This blog tries to help you decide if Cognitive Behaviour Therapy (CBT) could be right for you. In the previous posts I have asked you to think about what you want from therapy, if the CBT model makes sense to you and described the main elements of the CBT structure. Finally, we’ll consider the evidence of what works for different problems.
CBT has an impressive evidence base for being effective. NICE (National Institute for Clinical Excellence) therefore recommends CBT as the main, or one of the main, therapeutic approaches for anxiety disorders and depression. It has also been recognised that it can be helpful with chronic fatigue, medically unexplained symptoms, chronic pain conditions and other presentations. Please see the following link for further information: http://www.babcp.com/files/Public/what-is-cbt-web.pdf and also go to the page ‘What is CBT for?’ on this website.
For certain presentations NICE has recommended CBT as well as other approaches. For example, depression can be treated with CBT, but also counselling and other types of therapy depending on what the main factors are which contribute to depression. CBT is recommended for anxiety disorders including panic and agoraphobia, social anxiety, health anxiety, obsessive-compulsive disorder (OCD), worry problems and post-traumatic stress disorder (PTSD). The fact that CBT focusses not only on the thoughts and feelings but also on what you do, or don’t do, appears particularly helpful with anxiety and depression. Nevertheless, for the treatment of PTSD both trauma-focussed CBT and EMDR (Eye Movement Desensitisation and Reprocessing) are recommended.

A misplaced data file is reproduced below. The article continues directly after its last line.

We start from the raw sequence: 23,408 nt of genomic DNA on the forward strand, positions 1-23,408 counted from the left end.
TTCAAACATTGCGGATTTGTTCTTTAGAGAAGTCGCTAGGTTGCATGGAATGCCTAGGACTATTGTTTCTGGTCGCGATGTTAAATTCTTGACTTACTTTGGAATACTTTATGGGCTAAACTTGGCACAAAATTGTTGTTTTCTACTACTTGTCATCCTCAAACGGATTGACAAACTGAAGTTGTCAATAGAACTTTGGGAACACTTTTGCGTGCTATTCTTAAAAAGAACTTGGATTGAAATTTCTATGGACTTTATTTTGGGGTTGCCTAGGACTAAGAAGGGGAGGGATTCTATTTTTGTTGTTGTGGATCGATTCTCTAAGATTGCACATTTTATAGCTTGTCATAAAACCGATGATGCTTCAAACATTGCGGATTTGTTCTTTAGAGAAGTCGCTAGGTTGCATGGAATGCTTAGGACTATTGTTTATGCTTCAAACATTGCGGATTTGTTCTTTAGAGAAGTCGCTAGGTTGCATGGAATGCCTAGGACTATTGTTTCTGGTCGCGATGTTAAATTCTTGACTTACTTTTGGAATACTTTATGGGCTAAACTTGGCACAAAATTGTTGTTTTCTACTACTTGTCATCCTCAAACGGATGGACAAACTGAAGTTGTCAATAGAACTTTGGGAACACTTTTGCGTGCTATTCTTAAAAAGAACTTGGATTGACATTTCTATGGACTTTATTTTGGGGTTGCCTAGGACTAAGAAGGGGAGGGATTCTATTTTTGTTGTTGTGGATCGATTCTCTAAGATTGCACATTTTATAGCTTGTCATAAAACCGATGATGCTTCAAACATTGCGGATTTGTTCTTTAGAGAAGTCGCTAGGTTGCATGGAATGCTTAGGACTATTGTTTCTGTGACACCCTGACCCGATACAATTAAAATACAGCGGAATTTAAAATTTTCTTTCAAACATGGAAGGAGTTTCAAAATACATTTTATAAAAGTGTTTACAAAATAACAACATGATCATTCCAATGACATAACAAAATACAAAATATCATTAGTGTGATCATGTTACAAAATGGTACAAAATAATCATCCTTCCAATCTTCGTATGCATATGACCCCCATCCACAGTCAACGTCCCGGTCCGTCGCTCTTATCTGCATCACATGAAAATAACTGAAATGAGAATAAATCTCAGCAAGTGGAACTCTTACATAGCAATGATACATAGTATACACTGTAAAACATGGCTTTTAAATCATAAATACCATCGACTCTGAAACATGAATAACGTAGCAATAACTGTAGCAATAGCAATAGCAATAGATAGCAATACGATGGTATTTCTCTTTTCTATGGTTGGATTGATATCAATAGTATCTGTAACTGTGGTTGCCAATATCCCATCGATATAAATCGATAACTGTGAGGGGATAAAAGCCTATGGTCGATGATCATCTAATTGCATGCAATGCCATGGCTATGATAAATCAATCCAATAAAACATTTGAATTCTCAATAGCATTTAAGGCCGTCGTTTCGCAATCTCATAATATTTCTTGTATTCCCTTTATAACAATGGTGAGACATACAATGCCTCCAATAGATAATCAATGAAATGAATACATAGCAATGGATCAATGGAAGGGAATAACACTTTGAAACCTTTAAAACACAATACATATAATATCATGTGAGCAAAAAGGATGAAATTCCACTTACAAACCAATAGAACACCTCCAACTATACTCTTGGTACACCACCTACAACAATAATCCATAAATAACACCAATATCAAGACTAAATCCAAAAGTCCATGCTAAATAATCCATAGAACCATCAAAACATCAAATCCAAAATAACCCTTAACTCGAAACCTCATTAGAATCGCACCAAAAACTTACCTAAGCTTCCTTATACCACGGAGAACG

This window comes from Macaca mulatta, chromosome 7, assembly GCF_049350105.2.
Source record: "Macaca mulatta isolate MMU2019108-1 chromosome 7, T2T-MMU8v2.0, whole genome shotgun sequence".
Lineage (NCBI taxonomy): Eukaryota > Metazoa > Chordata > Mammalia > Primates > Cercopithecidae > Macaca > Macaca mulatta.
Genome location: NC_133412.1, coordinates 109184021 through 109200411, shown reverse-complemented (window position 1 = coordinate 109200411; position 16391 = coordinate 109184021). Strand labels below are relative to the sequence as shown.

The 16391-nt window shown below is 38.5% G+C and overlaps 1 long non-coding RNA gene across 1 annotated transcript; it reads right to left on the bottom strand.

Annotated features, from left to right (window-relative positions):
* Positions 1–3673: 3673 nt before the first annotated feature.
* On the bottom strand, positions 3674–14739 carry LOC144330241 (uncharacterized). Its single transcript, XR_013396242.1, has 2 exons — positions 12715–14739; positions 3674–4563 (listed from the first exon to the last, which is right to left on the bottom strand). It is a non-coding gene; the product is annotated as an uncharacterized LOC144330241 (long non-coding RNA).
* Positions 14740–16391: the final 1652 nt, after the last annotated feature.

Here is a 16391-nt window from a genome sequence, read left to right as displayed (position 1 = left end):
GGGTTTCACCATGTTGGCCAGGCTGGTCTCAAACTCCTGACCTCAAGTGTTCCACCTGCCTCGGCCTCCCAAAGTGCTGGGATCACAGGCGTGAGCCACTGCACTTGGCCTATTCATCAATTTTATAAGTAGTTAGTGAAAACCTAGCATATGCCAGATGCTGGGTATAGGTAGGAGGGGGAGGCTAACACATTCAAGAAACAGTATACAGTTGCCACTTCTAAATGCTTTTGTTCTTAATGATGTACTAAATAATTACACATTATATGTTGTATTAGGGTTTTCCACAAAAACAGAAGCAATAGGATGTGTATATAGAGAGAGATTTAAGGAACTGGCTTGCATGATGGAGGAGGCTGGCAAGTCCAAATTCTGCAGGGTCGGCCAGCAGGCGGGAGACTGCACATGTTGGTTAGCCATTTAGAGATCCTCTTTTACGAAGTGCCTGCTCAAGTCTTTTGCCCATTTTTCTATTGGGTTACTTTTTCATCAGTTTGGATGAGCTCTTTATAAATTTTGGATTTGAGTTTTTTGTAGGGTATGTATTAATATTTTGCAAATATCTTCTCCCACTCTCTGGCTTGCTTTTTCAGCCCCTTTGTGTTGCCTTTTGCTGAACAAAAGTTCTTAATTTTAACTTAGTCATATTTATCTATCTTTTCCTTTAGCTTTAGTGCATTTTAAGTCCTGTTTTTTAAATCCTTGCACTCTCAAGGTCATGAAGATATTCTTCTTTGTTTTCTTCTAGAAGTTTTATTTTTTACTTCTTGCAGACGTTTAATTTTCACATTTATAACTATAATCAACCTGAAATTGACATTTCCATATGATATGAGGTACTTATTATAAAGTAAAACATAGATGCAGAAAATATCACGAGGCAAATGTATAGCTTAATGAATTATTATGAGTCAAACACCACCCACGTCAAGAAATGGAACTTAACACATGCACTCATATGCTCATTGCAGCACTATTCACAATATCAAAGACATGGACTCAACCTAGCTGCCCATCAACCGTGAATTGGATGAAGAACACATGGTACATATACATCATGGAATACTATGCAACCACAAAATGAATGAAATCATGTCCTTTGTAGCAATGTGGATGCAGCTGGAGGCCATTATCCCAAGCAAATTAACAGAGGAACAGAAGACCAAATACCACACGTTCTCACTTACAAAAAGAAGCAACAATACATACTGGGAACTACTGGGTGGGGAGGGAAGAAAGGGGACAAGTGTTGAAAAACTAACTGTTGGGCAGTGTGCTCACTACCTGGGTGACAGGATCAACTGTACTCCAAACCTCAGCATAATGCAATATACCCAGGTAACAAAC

Furthermore, CBT has evolved over the past decades and different approaches have emerged such as compassion-focussed therapy, ACT (or Acceptance and Commitment Therapy) and Mindfulness-based Cognitive Therapy (MBCT). Each of these have begun to gather evidence for their effectiveness in relation to particular presentations.
So there are a number of options and you can contact different practitioners to find out what therapy with them would involve. Also, speaking to the therapist and meeting them will help you decide if you feel safe with them and if you think you can benefit from therapy with them. This is really important in helping you choose not only the right therapeutic approach but also the right therapist.